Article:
“We need to understand the ‘minor figures’ to understand the ‘major figures’ adequately. But that’s not the only reason to be interested in minor figures, or to bring them to the attention of a wider audience. There is also the fact that apparently minor figures are sometimes major figures.”
The following guest post* is by Peter Adamson, Professor of Late Ancient and Arabic Philosophy at Ludwig Maximilians Universität. He is the author of Philosophy in the Islamic World and he runs the philosophy podcast History of Philosophy Without Any Gaps. He’s on Twitter as @HistPhilosophy.
The Margins of Philosophy
by Peter Adamson
How much would you say you know about Miskawayh? Nāgārjuna? How about Lucrezia Marinella, or Henry Odera Oruka? Probably not much. In fact, you probably haven’t even heard of them.
These thinkers very rarely feature in the teaching of philosophy, and their writings might well be absent at a well-stocked university library in Europe or North America. They do not belong to that select group of philosophers that just about everyone has heard of—Plato, Aristotle, Aquinas, Descartes—or even to the list of figures that the average professional philosopher has heard of. They are, in short, “minor figures.”
I have given a lot of thought to the importance of such figures, because I produce a series of publicly accessible podcasts on the history of philosophy “without any gaps,” and also because in my own research I often find myself working on them.
I have published a couple of articles about Miskawayh, for instance. He was a historian and well-read philosopher who lived in the eleventh century, and his status as a minor thinker is in truth well-earned. Unlike his near contemporary Avicenna, Miskawayh was not one of the most brilliant and disruptive thinkers in human history. To the contrary, most of his writing is derivative. So why would anyone, even a specialist in philosophy of the Islamic world, spend their time reading and writing about him?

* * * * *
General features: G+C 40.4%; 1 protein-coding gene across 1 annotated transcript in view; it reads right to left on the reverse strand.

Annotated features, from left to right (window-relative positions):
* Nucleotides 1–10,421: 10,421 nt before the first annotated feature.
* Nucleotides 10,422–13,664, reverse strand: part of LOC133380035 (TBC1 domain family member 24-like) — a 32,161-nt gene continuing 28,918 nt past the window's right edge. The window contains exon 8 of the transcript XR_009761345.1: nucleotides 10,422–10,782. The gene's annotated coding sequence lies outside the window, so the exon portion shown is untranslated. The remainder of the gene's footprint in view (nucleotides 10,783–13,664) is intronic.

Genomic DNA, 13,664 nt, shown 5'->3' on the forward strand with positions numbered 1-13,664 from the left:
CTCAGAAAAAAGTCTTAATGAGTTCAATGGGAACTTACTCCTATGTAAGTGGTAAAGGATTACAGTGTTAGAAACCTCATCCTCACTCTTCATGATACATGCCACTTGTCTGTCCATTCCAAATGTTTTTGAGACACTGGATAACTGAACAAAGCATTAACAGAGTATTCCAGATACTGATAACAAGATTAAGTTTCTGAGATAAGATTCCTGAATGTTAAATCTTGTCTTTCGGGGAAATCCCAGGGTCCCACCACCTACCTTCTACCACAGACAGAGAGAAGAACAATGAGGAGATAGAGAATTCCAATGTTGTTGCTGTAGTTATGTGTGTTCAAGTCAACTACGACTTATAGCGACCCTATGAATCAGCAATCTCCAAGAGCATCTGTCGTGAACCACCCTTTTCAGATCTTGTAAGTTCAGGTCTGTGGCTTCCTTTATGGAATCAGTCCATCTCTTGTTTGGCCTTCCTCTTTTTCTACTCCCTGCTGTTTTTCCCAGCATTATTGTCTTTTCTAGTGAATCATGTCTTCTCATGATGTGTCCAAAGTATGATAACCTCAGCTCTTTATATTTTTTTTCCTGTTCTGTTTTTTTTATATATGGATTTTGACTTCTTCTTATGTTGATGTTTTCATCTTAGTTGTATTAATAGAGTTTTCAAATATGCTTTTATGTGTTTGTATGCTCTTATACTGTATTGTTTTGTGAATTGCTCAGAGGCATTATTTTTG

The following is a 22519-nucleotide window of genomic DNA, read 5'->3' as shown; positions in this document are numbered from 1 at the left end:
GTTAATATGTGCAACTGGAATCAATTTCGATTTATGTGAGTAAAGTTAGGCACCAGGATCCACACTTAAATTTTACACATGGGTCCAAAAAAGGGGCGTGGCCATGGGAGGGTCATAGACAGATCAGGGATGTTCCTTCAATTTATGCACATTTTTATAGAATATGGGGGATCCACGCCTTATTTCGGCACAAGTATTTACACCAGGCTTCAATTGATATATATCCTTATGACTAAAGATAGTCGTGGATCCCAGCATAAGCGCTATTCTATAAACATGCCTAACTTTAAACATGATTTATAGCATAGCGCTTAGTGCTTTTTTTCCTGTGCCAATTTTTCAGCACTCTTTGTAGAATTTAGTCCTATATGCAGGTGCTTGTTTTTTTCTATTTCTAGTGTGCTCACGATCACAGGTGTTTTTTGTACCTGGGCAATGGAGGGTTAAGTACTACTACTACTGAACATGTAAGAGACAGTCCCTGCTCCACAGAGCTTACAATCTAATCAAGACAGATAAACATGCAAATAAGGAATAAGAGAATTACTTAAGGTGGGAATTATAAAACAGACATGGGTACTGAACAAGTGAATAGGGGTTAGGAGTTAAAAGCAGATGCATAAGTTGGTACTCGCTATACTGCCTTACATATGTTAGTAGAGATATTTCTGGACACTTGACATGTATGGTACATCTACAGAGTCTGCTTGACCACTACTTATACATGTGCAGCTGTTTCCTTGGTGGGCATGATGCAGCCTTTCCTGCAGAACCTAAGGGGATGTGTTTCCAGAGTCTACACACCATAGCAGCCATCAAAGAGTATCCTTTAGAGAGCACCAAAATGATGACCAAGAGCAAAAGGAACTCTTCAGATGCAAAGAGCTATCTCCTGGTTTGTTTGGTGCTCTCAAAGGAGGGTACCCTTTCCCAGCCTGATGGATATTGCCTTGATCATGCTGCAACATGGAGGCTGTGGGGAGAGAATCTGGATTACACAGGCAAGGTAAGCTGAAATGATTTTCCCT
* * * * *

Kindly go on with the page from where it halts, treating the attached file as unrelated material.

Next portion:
Though Miskawayh was creative in his synthesis of his sources and wrote a treatise on ethics that was fairly influential, the answer is precisely that he was not stunningly innovative. Miskawayh gives us an insight into a mainstream style of philosophy, combining Islamic piety, Aristotelianism, and Neoplatonism, that the more innovative Avicenna was reacting against. This is a common phenomenon: we need to understand the “minor figures” to understand the “major figures” adequately.
But that’s not the only reason to be interested in minor figures, or to bring them to the attention of a wider audience. There is also the fact that apparently minor figures are sometimes major figures. Avicenna is an example. He was the most important philosopher of the Islamic world by a huge margin, and he had far-reaching influence in other cultures too, especially medieval Christendom.